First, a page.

Thank a pollinator during National Pollinator Week
Anyone who enjoys sipping a cup of coffee or biting into a juicy strawberry can thank a pollinator for the pleasure.
June 21-27 is National Pollinator Week, an annual event designated by the U.S. Senate to highlight how essential pollinators are to the production of food and fiber. According to the nonprofit Pollinator Partnership, more than 75% of all flowering plants on Earth need help with pollination — plants that are responsible for U.S. food and half of the world’s oils, fibers and raw materials.
“Pollinators are vital to reproduction for many plants including most fruits, vegetables and legumes produced on Virginia farms,” Tony Banks, senior assistant director of agriculture, development and innovation for Virginia Farm Bureau Federation, said. “Without pollinators, it would be very difficult, if not impossible, for plants like watermelon, peaches or peanuts to fruit or establish in the flower.”
While honeybees are paramount in pollination — responsible for $1.2 to $5.4 billion in U.S. agricultural productivity — other essential pollinators include ants, birds, bats, beetles, butterflies, wasps and small mammals.
However, many pollinator populations are changing. In the past 20 years, the monarch butterfly population has declined by 90%, and 25% of bumblebee species are considered in serious decline.
“Fewer pollinators in a field are likely to result in some plant flowers not being pollinated, which could reduce the size of the crop and, therefore, less income for farmers,” Banks said. “Farmers have to manage farms and activities to minimize impacts on pollinator species, including maintaining pollinator habitat and foraging areas and applying pesticides properly and according to the label to reduce any potential negative effects.”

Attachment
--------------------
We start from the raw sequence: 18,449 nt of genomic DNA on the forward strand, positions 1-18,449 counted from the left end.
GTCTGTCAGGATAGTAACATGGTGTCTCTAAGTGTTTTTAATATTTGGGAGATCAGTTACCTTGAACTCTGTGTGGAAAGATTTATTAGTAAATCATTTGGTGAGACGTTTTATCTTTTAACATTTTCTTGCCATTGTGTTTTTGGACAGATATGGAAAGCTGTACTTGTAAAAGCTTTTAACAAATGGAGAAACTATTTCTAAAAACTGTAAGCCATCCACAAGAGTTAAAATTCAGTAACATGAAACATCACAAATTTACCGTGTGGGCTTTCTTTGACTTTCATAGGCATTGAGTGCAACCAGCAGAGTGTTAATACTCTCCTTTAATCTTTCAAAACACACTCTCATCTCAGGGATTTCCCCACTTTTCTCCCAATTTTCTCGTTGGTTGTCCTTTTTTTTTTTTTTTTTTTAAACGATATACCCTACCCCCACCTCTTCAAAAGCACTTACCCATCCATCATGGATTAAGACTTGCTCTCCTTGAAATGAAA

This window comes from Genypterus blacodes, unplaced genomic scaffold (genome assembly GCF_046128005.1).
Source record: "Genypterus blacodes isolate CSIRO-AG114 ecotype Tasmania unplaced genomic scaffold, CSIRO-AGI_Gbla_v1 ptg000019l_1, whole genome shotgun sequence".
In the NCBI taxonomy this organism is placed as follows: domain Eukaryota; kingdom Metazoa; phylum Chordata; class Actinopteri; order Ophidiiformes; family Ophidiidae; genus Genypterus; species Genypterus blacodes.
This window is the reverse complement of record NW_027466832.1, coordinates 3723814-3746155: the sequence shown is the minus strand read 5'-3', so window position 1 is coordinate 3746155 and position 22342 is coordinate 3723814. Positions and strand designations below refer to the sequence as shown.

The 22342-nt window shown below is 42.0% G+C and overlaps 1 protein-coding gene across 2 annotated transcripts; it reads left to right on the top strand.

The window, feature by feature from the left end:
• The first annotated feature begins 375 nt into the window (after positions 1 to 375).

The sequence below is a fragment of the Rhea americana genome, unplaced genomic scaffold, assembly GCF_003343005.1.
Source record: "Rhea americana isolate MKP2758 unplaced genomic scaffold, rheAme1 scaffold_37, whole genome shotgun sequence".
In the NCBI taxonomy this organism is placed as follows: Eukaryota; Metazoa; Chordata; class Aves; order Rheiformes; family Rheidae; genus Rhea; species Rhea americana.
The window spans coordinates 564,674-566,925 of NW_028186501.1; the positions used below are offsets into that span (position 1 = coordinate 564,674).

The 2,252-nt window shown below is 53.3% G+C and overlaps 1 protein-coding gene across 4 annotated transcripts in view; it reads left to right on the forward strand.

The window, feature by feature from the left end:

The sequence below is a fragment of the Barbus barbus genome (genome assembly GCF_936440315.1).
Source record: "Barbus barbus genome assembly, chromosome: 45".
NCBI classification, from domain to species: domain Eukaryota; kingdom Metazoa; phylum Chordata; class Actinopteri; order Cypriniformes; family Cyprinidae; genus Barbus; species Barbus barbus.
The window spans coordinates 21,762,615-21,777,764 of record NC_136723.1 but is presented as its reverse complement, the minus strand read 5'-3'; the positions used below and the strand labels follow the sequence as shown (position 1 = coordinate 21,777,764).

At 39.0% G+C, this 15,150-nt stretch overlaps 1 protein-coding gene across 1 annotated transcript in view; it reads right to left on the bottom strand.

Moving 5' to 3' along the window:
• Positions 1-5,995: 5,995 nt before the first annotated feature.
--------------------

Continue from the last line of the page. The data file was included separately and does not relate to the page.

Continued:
Virginians can help encourage pollinators by planting a window box or small garden or buying local honey to support area beekeepers.
If planting a garden, here are some tips from the Pollinator Partnership and Virginia Department of Agriculture and Consumer Services:
Use native plants, and plant in clusters that serve as a target for pollinators and increase their efficiency.
Choose plants that bloom in the spring through the fall so pollinators have a continuous food supply.
Select a diverse variety of plants, with multiple colors, shapes, heights and fragrances.
Provide a water source with sloping sides, such as a bird bath, and change the water frequently to avoid mosquitoes. Birds prefer deep water, while butterflies and bees like shallow water.
Reduce pesticide use.
Check out pollinator.org/guides for area-specific planting guides.